Responding to the joint statement delivered by Australia at the Human Rights Council today, which calls on the Lebanese authorities to ensure a swift, independent, and credible investigation into the Beirut port explosion, Aya Majzoub, Amnesty International’s Deputy Regional Director for the Middle East and North Africa, said:
“The joint statement issued at the Human Rights Council today confirms the world’s commitment to ensuring justice for the deadly Beirut port explosion and shows that the international community stands with victims’ families and survivors. It also sends a clear message to the Lebanese authorities that their shameful efforts to impede and subvert the domestic investigation have not gone unnoticed.
“Victims’ families, survivors, and the people of Lebanon deserve justice, truth and reparations. The Lebanese authorities must urgently allow the domestic inquiry to proceed without any political meddling, and ensure the investigation remains impartial at all times.
“Absent meaningful changes soon, we urge the international community to swiftly escalate their response by establishing an international fact-finding mission into the explosion.”
At least 38 states signed a joint statement at the 52nd session of the Human Rights Council today expressing concern over Lebanon’s delayed investigation into the Beirut blast. They called on the authorities to “uphold the right of the victims to effective remedy, including adequate, effective and prompt reparation for harm suffered.” They also urged the authorities to “abide by its international human rights obligations to take all necessary measures to safeguard, in law and in practice, the full independence and impartiality of the Lebanese judiciary.”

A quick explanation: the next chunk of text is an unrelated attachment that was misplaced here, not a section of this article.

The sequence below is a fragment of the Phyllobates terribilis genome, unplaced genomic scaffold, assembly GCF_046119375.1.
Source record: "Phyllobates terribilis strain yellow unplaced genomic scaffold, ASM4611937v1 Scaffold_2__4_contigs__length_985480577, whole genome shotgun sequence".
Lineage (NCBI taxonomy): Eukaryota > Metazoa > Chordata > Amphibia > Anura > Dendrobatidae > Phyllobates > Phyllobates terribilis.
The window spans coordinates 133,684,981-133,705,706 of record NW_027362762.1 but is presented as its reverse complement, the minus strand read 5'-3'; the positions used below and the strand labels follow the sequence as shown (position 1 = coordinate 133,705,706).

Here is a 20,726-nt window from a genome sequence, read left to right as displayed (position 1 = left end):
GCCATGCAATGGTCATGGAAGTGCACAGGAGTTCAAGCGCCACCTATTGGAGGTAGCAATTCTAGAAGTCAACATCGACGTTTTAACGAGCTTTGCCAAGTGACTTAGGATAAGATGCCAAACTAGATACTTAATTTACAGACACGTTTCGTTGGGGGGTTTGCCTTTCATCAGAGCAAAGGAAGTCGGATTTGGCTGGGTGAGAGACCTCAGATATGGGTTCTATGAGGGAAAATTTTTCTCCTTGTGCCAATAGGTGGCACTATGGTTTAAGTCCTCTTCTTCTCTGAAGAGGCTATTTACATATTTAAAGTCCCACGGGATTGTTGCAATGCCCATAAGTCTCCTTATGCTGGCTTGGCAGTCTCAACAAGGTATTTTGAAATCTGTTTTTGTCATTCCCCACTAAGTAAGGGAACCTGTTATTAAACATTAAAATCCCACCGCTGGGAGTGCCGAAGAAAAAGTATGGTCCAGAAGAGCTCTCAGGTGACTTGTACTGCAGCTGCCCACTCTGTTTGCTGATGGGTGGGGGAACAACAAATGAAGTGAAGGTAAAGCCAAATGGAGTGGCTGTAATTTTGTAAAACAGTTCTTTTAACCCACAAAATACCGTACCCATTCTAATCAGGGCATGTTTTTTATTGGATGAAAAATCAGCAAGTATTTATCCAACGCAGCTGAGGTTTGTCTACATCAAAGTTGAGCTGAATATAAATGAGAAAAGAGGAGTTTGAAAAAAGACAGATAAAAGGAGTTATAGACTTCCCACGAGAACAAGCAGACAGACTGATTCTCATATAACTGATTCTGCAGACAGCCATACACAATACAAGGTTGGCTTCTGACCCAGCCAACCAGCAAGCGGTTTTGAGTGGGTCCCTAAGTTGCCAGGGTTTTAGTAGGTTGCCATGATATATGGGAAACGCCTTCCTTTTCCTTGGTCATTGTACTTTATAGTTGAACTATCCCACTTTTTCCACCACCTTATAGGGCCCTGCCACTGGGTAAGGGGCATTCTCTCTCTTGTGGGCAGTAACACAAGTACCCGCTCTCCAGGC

More than two and a half years since the explosion in Beirut’s port, which killed over 220 people, the domestic investigation has stagnated due to repeated obstructions by the Lebanese authorities and attempts to replace the lead investigator, Judge Tarek Bitar. Judge Bitar has charged multiple high-ranking politicians and security officials.
Since the explosion, Amnesty International and other rights groups have documented a range of procedural and systemic flaws in the domestic investigation, including political interference, immunity for high-level politicians, and failure to respect due process and fair trial standards.